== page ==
When voters on Cape Ann and across the state go to the polls Tuesday, they will face three binding statewide referendum questions regarding a so-called “right to repair” bill for automotive shops, a measure allowing a version of assisted suicide, and a proposal allowing the use of marijuana for medicinal purposes.
But a trio of non-binding questions on the ballot in Cape Ann communities and a number of others will also query voter opinion on full-fledged marijuana legalization, federal budget priorities, and a proposed campaign finance amendment.
The questions, should they gain voter approval, will ask Cape Ann’s state legislators to support resolutions repealing the federal prohibition of marijuana, a constitutional amendment overturning the Supreme Court’s “Citizens United” ruling, and support a “budget for all” effort.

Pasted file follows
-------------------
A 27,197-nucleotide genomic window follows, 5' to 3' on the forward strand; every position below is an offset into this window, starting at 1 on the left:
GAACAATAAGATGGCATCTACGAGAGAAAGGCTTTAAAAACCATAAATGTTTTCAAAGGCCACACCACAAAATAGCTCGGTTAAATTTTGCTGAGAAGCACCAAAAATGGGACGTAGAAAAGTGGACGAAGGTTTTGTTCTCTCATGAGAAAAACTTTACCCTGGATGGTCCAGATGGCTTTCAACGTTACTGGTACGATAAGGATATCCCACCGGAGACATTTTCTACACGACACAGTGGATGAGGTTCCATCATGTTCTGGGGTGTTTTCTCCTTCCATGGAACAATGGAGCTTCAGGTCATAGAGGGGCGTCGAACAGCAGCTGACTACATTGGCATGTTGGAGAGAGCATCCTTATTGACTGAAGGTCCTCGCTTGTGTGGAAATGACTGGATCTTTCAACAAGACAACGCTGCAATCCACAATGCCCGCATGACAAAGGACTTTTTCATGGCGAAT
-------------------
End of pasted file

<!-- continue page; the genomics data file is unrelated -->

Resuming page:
Voters in Essex, Rockport and Gloucester will all vote on the nonbinding questions, in addition to the three statewide binding questions, while Manchester voters will see just two of the non-binding queries.
The questions are posed by state representative and Senate districts. Questions 4 and 5, respectively, ask voters in all four communities whether they want state Sen. Bruce Tarr, Rep. Ann-Margaret Ferrante in Gloucester, Rockport and Essex, and Rep. Brad Hill in Manchester to support the resolutions calling for marijuana legalization and the amendment to close the door on the Citizens United ruling and unlimited corporate campaign spending.
Question 6, calling for the so-called “budget for all” effort, appears only in Ferrante’s district, in Gloucester, Essex and Rockport. Manchester voters will face only non-binding questions 4 and 5 in addition to the statewide questions.
For Andrew Innes, a Gloucester resident who works for Common Cause, the nonprofit lobbying group, Question 5 and the Citizens United amendment is about restoring voters’ faith in elections and politics.
Question 5, which has received backing from Gloucester’s City Council and from Rockport Town Meeting, calls on Congress to propose an amendment to the U.S. Constitution affirming that corporations are not entitled to the constitutional rights of human beings, and that both Congress and the states may place limits on political contributions and political spending.